Suggestions that Bush may have using this technique stem from a D-day event in France, when a CNN broadcast appeared to pick up -- and broadcast to surprised viewers -- the sound of another voice seemingly reading Bush his lines, after which Bush repeated them. Danny Schechter, who operates the news site MediaChannel.org, and who has been doing some investigating into the wired-Bush rumors himself, said the Bush campaign has been worried of late about others picking up their radio frequencies -- notably during the Republican Convention on the day of Bush's appearance. "They had a frequency specialist stop me and ask about the frequency of my camera," Schechter said. "The Democrats weren't doing that at their convention."

Repeated calls to the White House and the Bush national campaign office over a period of three days, inquiring about what the president may have been wearing on his back during the debate, and whether he had used an audio device at other events, went unreturned.




Another brilliant Jib-Jab movie. As in brilliantly awful and homophobic, or just funny? Depending on the POV, it could be offensive or not. I don't know, probably both. I just know I laughed.


He's dead. George and Tony are to blame for all of this. Thanks for nothing but agony being spread worldwide. British Hostage Beheaded in Iraq, Video Shows:
BAGHDAD (Reuters) - British hostage Ken Bigley has been beheaded in Iraq, three weeks after he was kidnapped by militants demanding the release of women held by U.S.-led forces, a video seen by Reuters showed on Friday. In the video, seen by a Reuters witness in the office of a foreign news organization in Baghdad, the 62-year-old engineer was shown making a statement as six militants stood behind him, before one cut his head off with a knife.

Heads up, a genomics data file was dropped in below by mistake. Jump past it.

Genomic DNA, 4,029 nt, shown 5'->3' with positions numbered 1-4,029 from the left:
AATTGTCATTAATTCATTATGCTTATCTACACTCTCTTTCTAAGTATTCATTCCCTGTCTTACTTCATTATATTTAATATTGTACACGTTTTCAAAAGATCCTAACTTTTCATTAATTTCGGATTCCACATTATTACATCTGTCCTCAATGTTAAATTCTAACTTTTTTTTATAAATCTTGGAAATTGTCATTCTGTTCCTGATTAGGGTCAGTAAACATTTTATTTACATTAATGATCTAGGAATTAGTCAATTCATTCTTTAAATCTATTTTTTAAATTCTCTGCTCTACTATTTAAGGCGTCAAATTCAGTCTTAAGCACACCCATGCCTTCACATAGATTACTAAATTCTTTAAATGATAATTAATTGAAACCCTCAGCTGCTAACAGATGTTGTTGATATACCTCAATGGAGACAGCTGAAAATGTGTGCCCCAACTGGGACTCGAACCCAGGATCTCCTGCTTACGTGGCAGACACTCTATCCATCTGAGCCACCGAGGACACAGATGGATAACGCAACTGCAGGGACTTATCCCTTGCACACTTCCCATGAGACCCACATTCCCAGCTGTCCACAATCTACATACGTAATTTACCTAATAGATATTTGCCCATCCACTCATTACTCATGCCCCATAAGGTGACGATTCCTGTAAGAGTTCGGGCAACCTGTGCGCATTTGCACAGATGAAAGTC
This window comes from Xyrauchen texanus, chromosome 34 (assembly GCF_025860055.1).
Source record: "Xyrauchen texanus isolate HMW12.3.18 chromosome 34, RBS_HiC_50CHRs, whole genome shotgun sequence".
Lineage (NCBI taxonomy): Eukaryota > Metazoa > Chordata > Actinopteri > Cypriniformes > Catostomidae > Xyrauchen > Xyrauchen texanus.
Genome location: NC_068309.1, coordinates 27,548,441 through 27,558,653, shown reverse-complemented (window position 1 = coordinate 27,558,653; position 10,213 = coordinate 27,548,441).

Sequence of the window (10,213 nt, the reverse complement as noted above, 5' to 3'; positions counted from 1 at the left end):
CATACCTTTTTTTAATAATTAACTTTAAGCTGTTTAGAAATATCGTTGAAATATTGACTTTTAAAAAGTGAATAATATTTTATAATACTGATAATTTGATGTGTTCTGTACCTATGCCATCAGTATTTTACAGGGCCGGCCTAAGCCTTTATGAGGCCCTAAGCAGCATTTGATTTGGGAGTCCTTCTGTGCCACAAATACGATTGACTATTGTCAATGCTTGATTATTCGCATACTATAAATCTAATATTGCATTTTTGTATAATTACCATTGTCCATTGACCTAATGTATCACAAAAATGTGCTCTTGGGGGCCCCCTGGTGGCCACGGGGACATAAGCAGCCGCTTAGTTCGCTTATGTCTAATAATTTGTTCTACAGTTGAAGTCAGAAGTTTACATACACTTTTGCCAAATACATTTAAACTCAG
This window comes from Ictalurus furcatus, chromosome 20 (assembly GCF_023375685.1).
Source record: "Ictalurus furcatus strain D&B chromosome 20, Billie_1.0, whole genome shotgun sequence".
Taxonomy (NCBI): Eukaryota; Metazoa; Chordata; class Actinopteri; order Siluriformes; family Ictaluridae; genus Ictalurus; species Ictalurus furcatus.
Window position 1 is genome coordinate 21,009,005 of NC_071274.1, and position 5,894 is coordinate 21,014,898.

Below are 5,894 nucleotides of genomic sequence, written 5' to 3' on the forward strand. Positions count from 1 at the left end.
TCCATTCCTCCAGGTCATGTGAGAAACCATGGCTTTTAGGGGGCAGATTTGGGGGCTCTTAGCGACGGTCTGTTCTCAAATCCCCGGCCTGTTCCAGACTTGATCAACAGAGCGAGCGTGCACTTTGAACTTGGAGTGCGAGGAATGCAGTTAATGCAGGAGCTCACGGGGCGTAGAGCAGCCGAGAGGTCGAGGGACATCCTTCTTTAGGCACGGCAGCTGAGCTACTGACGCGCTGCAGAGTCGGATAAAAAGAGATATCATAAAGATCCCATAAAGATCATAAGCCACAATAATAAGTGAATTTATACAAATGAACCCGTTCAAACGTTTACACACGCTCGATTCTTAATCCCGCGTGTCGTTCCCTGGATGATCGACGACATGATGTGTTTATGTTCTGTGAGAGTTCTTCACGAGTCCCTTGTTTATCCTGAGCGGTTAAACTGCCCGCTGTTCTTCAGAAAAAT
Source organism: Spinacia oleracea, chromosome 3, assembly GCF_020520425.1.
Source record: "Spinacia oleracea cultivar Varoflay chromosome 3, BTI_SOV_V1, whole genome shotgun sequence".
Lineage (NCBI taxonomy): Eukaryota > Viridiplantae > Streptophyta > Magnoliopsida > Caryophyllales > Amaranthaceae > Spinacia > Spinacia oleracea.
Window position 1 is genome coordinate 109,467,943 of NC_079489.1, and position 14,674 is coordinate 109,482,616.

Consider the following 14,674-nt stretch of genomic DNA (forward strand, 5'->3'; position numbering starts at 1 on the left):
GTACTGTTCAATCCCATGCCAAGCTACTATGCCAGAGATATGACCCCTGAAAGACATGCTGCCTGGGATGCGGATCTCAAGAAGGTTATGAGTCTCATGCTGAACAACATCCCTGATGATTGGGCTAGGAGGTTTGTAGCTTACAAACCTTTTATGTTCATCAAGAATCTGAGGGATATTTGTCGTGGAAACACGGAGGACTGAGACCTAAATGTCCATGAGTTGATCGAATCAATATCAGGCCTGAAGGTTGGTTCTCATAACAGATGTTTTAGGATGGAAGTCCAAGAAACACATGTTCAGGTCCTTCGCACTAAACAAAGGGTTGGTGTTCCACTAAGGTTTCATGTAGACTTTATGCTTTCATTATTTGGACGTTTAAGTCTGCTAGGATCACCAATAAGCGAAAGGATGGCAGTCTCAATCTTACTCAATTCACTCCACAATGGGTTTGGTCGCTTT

...Last week, Bigley appealed, in a video tape released by his kidnappers, to British Prime Minister Tony Blair to meet the captor's demands to save his life.

'Tony Blair is lying, he is lying when he said he's negotiated. He has not negotiated. My life is cheap. He doesn't care about me,' Bigley said while squatting behind metal meshing and looking distraught.

'I am begging you for my life. Have some compassion please,' he said, his voice cracking with emotion.


Of course they should not negotiate, that would appease the terrorists. But these citizens did not have to die if Shrub and Blair hadn't played cowboy with Saddam.



Michael Bierut, recruitment poster via Swim Inc./Corbis

51% of Youth Tie Bush, Draft Reinstatement: "The National Annenberg Election Survey found that 51 percent of adults age 18 to 29 believe Bush wants to reinstate the draft. Eight percent said Kerry supports bring back the draft, and 7 percent said both want to. A fourth of those polled said neither candidate favors the idea.